If you have any suitable (warm) clothes and shoes that you would like to donate to Peruvian children please take them with you and give them to your tour leader, who will ensure they go to a suitable organization.

When out on tour we encourage learning about the countries we travel in, the local culture of the teams we work with and the areas we pass through. Our guides hold informal talks with groups to inform about and discuss with them all aspects of local life. This helps understanding of the area and appreciation of the people who live there.

Our group sizes are kept to a maximum of 16 people, and we encourage smaller groups where possible. This minimises the negative impact we make on the local people, the wildlife and the environment, and increases the quality time spent in contact with the local people and environment.

When trekking we adhere to a responsible tourism code of practice and are also involved in ongoing training of our trek staff.

Health and Safety

A full Health and Safety document will be sent to you at the time of booking and before you travel.

You can also read it on our website, or contact us for more information.

Travel Insurance

It is a condition of booking any of our holidays that you have comprehensive travel insurance to cover you for trip cancellation (by you), activities involved and destination. This cover should include repatriation costs, air ambulance and helicopter rescue.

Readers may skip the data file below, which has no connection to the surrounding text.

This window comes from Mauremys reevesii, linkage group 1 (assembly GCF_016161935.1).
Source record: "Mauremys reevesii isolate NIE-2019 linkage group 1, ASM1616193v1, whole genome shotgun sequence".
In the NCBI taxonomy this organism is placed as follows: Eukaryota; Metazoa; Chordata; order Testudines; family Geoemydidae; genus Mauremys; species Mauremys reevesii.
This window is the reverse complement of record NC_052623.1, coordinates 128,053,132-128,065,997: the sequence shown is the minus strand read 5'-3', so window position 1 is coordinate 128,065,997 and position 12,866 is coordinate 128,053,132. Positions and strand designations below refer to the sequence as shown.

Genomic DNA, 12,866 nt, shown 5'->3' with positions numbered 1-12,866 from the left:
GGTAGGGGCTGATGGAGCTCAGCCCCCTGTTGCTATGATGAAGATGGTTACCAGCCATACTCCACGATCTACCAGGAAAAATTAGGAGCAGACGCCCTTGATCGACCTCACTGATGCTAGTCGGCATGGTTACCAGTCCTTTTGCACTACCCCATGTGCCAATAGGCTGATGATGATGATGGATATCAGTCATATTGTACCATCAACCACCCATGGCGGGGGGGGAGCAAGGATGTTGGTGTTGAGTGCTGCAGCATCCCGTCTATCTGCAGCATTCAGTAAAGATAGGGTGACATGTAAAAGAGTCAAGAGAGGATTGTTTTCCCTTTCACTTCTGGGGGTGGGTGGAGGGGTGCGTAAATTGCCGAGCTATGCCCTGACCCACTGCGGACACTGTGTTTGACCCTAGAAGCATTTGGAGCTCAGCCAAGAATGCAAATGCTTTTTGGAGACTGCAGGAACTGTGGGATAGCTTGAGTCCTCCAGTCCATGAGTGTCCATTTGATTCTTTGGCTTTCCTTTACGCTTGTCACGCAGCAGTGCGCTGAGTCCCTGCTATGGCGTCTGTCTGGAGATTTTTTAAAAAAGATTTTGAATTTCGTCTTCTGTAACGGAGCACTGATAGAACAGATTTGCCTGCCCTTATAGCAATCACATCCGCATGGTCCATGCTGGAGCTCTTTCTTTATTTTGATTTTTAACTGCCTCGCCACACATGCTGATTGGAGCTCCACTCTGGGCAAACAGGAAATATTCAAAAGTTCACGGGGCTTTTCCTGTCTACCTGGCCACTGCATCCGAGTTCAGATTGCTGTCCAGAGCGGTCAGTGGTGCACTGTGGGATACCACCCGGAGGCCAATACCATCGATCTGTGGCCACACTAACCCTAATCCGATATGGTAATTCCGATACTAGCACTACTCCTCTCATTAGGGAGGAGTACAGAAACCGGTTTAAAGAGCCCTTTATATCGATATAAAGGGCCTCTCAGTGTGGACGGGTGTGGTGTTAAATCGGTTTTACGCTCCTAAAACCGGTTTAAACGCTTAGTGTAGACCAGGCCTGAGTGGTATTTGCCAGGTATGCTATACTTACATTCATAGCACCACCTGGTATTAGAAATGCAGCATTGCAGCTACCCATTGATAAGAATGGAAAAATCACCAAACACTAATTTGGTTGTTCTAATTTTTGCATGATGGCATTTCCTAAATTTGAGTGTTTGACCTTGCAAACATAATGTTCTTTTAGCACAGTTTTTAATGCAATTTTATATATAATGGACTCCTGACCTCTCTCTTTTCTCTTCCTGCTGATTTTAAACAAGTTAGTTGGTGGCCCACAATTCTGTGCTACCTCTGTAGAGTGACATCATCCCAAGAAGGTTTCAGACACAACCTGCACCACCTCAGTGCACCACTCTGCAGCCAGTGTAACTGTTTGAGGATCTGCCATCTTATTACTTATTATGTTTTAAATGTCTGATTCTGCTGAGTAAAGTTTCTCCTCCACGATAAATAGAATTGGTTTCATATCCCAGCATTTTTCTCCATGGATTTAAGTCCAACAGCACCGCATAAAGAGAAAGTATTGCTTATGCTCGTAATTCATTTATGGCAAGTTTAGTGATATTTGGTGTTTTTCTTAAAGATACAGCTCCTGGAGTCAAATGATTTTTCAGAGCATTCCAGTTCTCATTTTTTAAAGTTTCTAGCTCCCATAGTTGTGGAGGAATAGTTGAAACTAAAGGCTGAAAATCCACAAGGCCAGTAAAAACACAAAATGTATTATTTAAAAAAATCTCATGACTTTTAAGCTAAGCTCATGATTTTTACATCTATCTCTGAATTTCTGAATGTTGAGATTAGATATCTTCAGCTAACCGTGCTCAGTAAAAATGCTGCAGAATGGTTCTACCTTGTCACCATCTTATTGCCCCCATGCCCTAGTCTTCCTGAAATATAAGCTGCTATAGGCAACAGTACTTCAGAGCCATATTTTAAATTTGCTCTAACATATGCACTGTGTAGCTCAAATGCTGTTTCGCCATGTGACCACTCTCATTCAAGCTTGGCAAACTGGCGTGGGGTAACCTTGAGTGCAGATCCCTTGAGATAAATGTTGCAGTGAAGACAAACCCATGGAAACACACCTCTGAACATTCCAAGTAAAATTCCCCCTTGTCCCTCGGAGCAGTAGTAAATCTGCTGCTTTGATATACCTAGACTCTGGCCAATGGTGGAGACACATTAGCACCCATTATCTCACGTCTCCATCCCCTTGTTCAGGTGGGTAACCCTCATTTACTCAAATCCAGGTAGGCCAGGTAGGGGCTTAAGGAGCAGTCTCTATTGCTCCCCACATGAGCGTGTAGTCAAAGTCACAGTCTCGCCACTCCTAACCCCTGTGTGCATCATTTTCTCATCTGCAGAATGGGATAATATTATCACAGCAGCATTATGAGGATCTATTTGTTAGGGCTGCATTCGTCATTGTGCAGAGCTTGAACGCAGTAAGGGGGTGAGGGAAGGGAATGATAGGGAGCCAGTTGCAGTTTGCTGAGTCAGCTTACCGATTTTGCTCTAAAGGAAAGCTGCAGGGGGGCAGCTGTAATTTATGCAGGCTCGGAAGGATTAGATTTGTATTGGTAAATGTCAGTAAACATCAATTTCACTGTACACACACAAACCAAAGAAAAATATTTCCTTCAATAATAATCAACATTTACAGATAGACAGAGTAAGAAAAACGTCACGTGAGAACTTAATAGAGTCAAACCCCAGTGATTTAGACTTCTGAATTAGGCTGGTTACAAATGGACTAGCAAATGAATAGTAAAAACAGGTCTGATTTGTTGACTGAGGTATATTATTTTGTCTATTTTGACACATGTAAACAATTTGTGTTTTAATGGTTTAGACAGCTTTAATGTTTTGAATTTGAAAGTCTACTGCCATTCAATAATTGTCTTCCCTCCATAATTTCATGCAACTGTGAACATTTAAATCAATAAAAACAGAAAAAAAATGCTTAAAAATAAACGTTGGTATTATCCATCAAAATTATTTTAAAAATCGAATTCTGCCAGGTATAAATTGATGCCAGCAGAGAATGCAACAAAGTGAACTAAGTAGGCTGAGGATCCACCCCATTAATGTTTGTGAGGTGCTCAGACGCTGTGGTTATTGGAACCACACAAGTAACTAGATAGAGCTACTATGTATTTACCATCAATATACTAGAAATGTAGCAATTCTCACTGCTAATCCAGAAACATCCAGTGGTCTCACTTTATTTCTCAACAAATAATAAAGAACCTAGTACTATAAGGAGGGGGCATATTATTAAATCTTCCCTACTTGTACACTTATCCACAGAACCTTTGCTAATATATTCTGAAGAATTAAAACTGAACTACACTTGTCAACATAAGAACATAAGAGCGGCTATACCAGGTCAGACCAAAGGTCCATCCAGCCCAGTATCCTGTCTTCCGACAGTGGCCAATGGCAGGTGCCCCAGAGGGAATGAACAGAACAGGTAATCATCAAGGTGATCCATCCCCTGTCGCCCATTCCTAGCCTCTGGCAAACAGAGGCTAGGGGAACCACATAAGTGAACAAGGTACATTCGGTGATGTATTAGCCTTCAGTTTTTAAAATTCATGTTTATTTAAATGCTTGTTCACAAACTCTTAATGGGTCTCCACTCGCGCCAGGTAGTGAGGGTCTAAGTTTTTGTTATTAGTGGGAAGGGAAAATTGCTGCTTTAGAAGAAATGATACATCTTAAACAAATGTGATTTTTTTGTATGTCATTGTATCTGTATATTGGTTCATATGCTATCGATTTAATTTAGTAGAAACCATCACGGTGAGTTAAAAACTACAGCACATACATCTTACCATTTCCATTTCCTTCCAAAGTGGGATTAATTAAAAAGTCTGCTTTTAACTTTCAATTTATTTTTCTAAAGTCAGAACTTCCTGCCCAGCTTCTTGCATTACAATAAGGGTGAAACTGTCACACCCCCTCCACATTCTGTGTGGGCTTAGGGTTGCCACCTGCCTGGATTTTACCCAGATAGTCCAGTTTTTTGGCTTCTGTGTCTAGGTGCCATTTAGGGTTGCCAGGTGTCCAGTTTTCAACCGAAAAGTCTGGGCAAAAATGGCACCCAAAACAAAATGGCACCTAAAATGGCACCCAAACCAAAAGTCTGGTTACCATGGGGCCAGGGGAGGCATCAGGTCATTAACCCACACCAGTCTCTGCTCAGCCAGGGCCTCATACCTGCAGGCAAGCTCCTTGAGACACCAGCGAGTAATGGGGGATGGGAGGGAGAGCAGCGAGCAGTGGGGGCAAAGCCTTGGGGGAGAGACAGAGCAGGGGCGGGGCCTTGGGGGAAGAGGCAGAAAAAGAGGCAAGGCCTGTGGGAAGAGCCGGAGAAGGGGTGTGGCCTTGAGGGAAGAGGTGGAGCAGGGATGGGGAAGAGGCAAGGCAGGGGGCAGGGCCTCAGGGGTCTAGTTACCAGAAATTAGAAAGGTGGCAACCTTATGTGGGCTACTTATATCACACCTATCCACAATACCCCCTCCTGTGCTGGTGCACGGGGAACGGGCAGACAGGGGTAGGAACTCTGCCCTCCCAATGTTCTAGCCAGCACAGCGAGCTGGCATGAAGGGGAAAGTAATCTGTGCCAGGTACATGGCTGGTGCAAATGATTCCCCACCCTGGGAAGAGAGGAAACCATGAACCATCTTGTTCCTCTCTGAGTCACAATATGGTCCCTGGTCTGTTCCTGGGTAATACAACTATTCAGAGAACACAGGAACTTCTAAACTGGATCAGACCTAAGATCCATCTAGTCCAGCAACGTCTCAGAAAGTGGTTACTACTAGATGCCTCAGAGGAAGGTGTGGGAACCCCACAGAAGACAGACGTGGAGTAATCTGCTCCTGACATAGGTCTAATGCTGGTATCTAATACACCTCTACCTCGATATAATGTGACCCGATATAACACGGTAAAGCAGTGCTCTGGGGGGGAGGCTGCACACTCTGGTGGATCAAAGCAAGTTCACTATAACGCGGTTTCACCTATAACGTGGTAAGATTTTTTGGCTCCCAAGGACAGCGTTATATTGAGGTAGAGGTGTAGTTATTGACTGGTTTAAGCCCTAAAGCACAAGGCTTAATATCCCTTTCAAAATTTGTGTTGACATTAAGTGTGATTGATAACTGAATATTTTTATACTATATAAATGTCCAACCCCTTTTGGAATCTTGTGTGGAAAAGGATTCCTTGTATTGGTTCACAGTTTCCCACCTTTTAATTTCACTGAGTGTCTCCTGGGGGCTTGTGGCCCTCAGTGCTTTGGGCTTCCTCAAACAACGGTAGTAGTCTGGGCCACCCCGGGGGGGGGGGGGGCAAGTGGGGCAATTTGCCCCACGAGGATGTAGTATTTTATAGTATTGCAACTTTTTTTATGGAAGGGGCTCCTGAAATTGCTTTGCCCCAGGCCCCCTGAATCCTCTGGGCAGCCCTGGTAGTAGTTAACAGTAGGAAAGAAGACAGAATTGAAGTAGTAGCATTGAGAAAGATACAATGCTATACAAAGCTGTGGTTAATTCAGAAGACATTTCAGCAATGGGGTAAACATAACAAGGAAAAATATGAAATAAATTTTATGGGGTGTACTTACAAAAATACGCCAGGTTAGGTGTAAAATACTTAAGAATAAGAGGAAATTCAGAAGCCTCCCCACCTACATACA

We work with Travel Nomads, who offer insurance solutions to people in more than 140 countries across the world.

Should you decide not to purchase this insurance, you must provide us with details of your alternative insurance with or before your final payment.

And lastly...

Many of our tours travel through remote areas.

We believe our clients should be aware that the remoteness of some of our tours so very special could also cause certain problems.

Thus, whilst we endeavour to minimise the chances of anything unexpected happening, it has to be noted that no itinerary can or should be rigidly adhered to.

This is the very nature of adventure travel and we expect our clients to be prepared for delays and slight alterations in our programmed events.

 

An introduction to Chile

Chile is the land of contrasts, from verdant vineyards to driest desert, deep fjords and towering glaciated volcanoes.

A narrow but incredibly long, snake-like country, Chile’s unusual geography features more than 5,000km of South Pacific Ocean coast. The country is almost 4,400km long but barely more than 160km at its widest.

It is best divided into general regions, all of which offer spectacular landscapes and identities of their own.

This variety means Chile is the land where almost every activity is possible. Hiking, biking, rafting and kayaking.

Or climbing, cruising, fishing, horse riding, wine tasting.

Or simply eating great food, relaxing and exploring.